Donna Tartt’s The Goldfinch, already among the most
popular and celebrated novels of the past year, has won the Pulitzer Prize
for fiction. One of the country’s top colonial historians, Alan Taylor, has
won his second Pulitzer, for The Internal Enemy — Slavery and War In
The Washington Post and the Guardian have won Pulitzer
Prizes in public service for revealing the massive U.S. government
The newspapers’ disclosures about the National Security
Agency’s spy programs show the U.S. government has collected information
about millions of Americans’ phone calls and emails based on its classified
interpretations of laws passed after the Sept. 11 attacks.
The Boston Globe has been awarded a Pulitzer Prize in
breaking news, and The New York Times has won two Pulitzers in photography
categories — Tyler Hicks was honoured in the breaking news category for
documenting the Westgate mall terrorist attack in Kenya, and Josh Haner was
cited for his essay on a Boston Marathon bomb blast victim who lost his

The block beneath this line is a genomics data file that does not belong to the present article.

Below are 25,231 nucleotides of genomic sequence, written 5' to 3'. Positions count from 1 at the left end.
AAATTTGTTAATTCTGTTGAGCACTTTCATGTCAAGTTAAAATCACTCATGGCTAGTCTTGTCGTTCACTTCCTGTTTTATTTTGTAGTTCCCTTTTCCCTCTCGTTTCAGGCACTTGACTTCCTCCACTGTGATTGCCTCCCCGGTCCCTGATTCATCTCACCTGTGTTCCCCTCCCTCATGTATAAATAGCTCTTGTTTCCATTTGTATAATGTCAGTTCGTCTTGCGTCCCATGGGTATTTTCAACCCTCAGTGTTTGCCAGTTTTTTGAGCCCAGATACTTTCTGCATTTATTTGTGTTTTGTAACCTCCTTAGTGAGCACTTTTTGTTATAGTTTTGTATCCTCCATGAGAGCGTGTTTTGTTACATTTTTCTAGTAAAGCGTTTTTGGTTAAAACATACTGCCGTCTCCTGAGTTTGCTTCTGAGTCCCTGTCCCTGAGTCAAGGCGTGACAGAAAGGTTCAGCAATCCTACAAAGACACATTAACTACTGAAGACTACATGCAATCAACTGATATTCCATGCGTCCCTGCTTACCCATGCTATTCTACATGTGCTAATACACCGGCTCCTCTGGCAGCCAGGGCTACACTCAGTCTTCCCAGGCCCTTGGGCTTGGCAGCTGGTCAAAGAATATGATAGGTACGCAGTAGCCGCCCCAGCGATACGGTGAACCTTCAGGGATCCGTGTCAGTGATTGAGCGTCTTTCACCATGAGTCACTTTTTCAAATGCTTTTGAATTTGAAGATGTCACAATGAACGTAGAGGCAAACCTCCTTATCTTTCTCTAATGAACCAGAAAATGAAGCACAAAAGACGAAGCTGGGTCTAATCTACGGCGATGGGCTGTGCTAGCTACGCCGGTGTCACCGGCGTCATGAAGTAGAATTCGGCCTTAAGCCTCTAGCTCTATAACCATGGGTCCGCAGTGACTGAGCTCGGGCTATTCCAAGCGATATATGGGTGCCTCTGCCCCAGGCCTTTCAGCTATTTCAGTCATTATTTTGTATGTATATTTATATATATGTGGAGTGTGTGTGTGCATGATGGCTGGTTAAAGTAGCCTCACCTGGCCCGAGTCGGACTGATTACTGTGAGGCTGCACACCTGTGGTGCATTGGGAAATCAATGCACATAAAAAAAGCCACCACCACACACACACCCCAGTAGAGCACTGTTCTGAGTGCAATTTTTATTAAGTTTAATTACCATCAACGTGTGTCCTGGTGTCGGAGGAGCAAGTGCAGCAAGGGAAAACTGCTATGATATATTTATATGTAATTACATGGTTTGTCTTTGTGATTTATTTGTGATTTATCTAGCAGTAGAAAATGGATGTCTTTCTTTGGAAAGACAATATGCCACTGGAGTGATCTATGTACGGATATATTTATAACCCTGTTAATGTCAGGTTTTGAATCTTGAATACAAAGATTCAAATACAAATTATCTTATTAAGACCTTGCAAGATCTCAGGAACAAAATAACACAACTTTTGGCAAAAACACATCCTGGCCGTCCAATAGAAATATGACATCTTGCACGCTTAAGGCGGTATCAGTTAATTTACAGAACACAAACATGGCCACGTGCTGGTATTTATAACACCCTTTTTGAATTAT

The Center for Public Integrity won the award for
investigative reporting for reports on how some lawyers and doctors rigged a
system to deny benefits to coal miners suffering from black lung disease.
The Pulitzer for explanatory reporting was given to The
Washington Post for reporting on the prevalence of food stamps in America.
Annie Baker’s The Flick won the Pulitzer Prize for drama,
a play set in a movie theater that was called a “thoughtful drama with
well-crafted characters” which created “lives rarely seen on the stage”.
The award for general nonfiction went to Dan Fagin’s Toms
River, an acclaimed chronicle of industrial destruction in small New Jersey
community. Megan Marshall’s Margaret Fuller, about the 19th century
transcendentalist, won for biography; and Vijay Seshadri’s witty and
philosophical 3 Sections received the poetry prize.